The 2019 David P. Morgan Article Award is given to Gregory P. Ames for “Mother Hubbards’ Bone of Contention: In Search of the ICC ‘Ban’ on Mother Hubbard Locomotives,” published in Railroad History No. 219, (Fall-Winter 2018).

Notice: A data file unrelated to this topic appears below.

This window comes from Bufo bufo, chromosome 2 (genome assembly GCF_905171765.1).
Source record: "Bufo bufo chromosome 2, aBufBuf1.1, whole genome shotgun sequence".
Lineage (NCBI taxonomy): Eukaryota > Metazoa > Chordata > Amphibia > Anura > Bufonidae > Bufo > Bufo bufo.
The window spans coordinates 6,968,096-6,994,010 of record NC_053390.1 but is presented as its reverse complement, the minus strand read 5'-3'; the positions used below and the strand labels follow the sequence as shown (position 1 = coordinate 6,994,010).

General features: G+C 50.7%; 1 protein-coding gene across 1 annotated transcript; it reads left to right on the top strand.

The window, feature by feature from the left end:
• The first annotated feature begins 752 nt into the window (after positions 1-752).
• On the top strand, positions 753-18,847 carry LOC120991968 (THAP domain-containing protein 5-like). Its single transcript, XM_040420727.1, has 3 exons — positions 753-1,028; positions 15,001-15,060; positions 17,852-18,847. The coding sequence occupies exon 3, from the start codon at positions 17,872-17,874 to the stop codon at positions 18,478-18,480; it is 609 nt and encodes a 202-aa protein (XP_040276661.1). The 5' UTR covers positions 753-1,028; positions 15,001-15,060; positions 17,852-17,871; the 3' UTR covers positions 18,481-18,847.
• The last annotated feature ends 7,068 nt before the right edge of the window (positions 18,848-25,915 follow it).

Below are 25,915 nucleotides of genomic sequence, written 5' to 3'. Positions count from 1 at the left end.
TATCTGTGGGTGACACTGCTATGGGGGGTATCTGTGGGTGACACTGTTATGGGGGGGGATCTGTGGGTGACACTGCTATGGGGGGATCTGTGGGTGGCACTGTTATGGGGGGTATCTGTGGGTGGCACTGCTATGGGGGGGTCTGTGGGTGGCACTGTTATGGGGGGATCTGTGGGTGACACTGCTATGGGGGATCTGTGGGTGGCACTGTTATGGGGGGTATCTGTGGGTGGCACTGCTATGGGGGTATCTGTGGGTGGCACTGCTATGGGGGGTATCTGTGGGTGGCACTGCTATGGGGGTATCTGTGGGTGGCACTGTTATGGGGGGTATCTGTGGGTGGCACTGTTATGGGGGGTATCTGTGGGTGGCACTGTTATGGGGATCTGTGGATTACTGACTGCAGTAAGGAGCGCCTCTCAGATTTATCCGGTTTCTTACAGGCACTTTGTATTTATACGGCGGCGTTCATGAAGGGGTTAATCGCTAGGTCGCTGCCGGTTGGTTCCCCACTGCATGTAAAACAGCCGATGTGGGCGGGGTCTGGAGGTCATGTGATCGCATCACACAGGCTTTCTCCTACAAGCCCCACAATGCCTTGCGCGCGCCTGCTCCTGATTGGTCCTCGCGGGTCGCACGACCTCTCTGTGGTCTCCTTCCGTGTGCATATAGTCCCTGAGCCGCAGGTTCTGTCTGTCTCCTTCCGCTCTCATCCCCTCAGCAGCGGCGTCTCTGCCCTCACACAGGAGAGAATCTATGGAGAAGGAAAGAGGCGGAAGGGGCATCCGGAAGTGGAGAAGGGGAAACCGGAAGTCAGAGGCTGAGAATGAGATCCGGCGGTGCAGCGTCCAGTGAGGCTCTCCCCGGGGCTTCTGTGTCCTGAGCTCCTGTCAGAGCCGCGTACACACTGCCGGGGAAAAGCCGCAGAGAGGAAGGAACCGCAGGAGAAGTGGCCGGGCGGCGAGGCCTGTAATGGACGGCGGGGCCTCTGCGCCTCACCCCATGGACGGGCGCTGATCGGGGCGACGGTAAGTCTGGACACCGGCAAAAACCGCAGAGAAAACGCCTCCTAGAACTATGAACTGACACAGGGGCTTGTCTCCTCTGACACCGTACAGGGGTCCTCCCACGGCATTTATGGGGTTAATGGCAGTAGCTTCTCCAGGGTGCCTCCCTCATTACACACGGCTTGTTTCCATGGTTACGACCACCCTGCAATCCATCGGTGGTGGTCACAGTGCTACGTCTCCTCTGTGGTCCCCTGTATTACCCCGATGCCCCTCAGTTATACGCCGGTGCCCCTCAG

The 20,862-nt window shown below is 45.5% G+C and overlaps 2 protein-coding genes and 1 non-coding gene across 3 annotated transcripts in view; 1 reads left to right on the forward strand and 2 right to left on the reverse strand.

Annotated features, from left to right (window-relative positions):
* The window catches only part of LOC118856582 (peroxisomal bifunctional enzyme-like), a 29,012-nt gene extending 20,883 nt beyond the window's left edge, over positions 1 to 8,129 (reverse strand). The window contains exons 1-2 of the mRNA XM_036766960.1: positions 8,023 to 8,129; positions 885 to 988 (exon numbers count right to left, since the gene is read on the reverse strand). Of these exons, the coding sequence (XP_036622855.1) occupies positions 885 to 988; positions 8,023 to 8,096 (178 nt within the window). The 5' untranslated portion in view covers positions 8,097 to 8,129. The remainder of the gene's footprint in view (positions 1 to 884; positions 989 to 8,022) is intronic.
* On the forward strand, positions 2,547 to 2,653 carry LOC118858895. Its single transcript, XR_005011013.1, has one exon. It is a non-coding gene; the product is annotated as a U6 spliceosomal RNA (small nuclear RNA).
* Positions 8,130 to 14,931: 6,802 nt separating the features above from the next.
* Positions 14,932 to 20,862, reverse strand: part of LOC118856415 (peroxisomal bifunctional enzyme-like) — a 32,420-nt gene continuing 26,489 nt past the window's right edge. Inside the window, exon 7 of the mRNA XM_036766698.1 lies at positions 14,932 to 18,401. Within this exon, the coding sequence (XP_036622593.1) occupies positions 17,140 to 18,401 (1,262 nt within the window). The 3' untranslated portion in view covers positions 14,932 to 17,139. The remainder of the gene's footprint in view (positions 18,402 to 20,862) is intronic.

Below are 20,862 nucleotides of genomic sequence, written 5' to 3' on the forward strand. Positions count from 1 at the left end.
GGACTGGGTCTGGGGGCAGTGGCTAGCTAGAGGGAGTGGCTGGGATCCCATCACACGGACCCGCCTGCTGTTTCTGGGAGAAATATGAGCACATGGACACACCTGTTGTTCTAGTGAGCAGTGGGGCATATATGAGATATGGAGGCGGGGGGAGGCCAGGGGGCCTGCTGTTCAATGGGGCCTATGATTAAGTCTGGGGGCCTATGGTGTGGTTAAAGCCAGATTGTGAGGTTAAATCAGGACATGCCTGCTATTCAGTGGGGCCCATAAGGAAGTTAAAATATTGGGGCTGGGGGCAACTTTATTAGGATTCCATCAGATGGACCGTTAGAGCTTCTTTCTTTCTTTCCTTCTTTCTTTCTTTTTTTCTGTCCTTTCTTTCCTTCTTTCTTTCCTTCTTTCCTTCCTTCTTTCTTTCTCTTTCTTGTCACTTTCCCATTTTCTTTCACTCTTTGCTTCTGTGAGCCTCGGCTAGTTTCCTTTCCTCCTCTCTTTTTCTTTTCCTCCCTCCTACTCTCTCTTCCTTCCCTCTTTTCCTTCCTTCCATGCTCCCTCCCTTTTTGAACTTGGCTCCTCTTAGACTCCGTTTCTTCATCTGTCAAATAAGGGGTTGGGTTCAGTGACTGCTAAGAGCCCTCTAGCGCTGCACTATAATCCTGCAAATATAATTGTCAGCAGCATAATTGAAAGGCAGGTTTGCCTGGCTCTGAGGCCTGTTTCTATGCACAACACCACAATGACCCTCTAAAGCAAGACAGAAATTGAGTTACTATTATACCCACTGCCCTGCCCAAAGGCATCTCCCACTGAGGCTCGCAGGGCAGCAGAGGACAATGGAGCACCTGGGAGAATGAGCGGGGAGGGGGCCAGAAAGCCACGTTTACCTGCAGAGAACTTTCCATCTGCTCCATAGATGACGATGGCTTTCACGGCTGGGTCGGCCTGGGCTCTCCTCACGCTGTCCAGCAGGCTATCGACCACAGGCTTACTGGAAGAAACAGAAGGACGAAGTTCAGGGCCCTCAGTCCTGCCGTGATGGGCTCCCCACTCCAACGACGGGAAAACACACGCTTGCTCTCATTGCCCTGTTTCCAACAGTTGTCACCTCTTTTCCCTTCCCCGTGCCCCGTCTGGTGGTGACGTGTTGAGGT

Railroad history, like other areas of the discipline, is replete with myths, one of the most persistent of which Gregory P. Ames demolishes in this well-researched and elegantly written article. This is railroad history scholarship at its best, written by a practitioner who knows both the history and technology and has a unique ability to unpack the facts and show how misinformation has pervaded the field for too long. Ames set out to find evidence for the oft-mentioned but never documented Interstate Commerce Commission ban on the use of Camelback-type steam locomotives. The author painstakingly uses primary sources in a logical and persuasive way to destroy the myth. As he argues, there were no ICC rulings or orders banning the locomotives. Though controversial, the practice of physically separating engineer from fireman to accommodate a wide firebox was never actually banned at the national level. As Ames indicated, the persistence of the myth of a ban indicates the longevity of disputes over the safety of Mother Hubbards.